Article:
2020 will mark the 140th anniversary of bilateral relations between Romania and the U.S[1].

Romania is the ninth largest country of Europe and hosts the seventh largest population of over 19 million people but boasts the fastest GDP growth rate in the EU[2]. With declining inflation and robust wage rises, Romania’s economy and people are thriving. In just four years, GDP per capita grew 32.3%--between 2013 and 2017. Romania’s GDP made an impressive jump from 4.8% in 2016 to 6.9% in 2017[3].

Growth 2015 2016 2017
GDP (Billion) $177.9 $187.8 $211.8
GDP per Capita $9,172 49,768 $10,847
GDP Growth (%) 4.0 4.8 6.9
Unemployment Rate (%) 6.8  5.9  4.9 
Consumption (%) 5.8  8.0  10.2 



At the end of June 2017, the volume of trade between Romania and the United States reached 1581.7 million USD, out of which, 1064.7 million USD represented Romanian exports and 517 million USD represented imports of American goods to Romania[4]. Optical, technical and medical apparatus are the fastest-growing of Romania’s top 10 export categories, which make up over two-thirds of total Romanian exports, going up 73.2% from 2016 to 2017[5]. Furthermore, Romania exports to the US market rose by 21% between 2017 and 2018[6] as Romania rose ranks from No. 73 to No. 69 among the United States’ top trade partners[7].

(In 2018, the U.S. imported from Romania $277.52 million in cell phones, $175.63 million in rubber tires, and $115.6 million in motor vehicles.)


In 2011, the United States and Romania issued the “Joint Declaration on Strategic Partnership for the 21st Century Between the United States of America and Romania,” which focused on political-military relationship, law-enforcement cooperation, trade and investment opportunities, and energy security[8]. The U.S. strongly supports Romania in completing its military modernization, improving its interoperability with U.S. and NATO forces, and increasing its expeditionary deployment capabilities in support of NATO’s collective defense and coalition operations with the United States. As of June 2017, Romania was one of only six nations met NATO’s 2% of GDP spending standard[9]. In October 2014, the U.S. Navy established its first new Navy base since 1987 in Deveselu, where the EPAA Aegis Ashore missile defense interceptor site was constructed. It will house several launch modules containing SM-3 missiles and be manned by about 200 U.S. military personnel, government civilians and support contractors[10].


A substantial contributor to Romania’s economic growth is its booming IT sector. IT produces more than 6% of Romania’s GDP[11] and Romania’s capital city of Bucharest is blossoming into the start-up hub of Eastern Europe. According to the European Digital City Index, the city now has over 170 startups, with a large number of companies in the field of cyber security and gaming & entertainment[12]. For many years, Romania has been a favored IT outsourcing destination because of its fast-growing economy, cheap operating costs, and well-educated young STEM talent. Now, the focus is shifting to develop homegrown company. Currently, Romania claims the fastest internet speeds in Europe, ranking sixth fastest in the world; in comparison, the US ranked 17th[13]. Fitbit acquired Romania’s Vector Watch in 2017[14], confirming Romania’s sizeable and growing domestic tech market. “The evolution of the tech start-up scene in Romania is highly positive,” said Eric Friedman, Fitbit’s co-founder. Romania closed 2017 with a total of $53M investment in tech companies--three times more than in 2016 and four times more than 2015[15].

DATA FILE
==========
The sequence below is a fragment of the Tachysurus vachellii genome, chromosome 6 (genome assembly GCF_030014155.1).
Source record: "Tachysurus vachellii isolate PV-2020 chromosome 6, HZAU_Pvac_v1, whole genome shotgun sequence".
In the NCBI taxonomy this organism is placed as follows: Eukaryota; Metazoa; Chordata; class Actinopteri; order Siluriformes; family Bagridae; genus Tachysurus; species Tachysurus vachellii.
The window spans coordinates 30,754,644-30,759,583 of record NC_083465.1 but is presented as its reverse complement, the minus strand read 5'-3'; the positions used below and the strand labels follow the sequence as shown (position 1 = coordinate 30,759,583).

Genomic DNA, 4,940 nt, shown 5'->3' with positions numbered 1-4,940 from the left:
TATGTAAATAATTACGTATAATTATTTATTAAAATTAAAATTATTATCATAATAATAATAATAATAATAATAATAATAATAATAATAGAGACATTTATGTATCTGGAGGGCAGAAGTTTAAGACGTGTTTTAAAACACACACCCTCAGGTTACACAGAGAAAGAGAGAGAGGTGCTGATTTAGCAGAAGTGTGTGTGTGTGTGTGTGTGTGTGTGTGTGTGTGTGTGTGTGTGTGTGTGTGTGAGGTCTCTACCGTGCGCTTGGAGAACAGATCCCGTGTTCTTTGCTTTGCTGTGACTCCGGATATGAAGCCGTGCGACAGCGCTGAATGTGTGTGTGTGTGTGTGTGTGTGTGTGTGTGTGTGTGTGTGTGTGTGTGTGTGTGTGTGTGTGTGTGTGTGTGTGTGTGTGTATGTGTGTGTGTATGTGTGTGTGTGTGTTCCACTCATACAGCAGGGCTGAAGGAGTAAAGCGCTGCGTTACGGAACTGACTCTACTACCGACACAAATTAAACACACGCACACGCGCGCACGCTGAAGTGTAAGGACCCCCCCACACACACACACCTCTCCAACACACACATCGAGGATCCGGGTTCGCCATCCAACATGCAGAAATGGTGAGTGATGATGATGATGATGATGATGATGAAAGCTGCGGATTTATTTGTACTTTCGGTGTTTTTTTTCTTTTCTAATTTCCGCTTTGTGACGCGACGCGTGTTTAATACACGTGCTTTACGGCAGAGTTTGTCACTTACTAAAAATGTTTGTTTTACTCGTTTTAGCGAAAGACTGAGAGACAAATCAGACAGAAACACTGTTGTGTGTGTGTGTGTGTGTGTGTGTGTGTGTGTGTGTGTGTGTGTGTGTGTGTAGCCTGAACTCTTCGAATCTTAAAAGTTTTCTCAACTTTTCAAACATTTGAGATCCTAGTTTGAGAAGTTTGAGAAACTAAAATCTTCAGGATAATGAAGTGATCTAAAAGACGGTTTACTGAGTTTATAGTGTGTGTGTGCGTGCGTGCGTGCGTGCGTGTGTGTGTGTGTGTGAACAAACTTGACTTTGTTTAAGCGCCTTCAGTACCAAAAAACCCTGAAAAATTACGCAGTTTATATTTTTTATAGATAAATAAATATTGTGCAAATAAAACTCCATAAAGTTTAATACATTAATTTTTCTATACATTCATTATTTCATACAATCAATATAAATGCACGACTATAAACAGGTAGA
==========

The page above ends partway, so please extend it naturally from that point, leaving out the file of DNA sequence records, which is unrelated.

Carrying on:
According to Romanian trade statistics, the volume of trade between Romania and the United States reached 1,019 million USD at the end of June 2014, out of which, 623 million USD represented Romanian exports and 396 million USD represented imports of American goods to Romania.The highest share of exports consists of electrical machinery, various metals, plastics, rubber, textiles, and industrial chemicals.

For imports, cars, electronics, agricultural products, industrial chemicals, optical instruments, and other types of metals enjoy the largest share of the U.S.-Romanian trade.

Some of the more prominent U.S. corporate names include: ADM, Aecom, Alcoa, Amgen, Bungee, Cargill, Citibank, Coca-Cola, Colgate Palmolive, Cooper Cameron, Delphi Packard, Euro Tire, Eli Lilly, Flextronics, Ford, General Electric, GE Money, Hewlett Packard, Hilton, Hoeganaes, Honeywell, IBM, Johnson Controls, JW Marriott, Kodak, Kraft, McDonald's, Met Life, Microsoft, New Century Holding, Office Depot, Oracle, PepsiCo, Philip Morris, Procter & Gamble, Qualcomm, Raytheon, Romanian-American Enterprise Fund, Sigma Blazer, Smithfield Foods, Timken, UPC, Visa, Washington International Group/URS.

According to the statistics published by the National Bank of Romania in 2013, U.S.A. ranked 12th in foreign investment – the source investment representing 2.45% of Romania's total foreign direct investment.

Romanian American Trade Exchanges

million USD

 2007200820092010201120122013S1 2014

Source: The National Institute of Statistics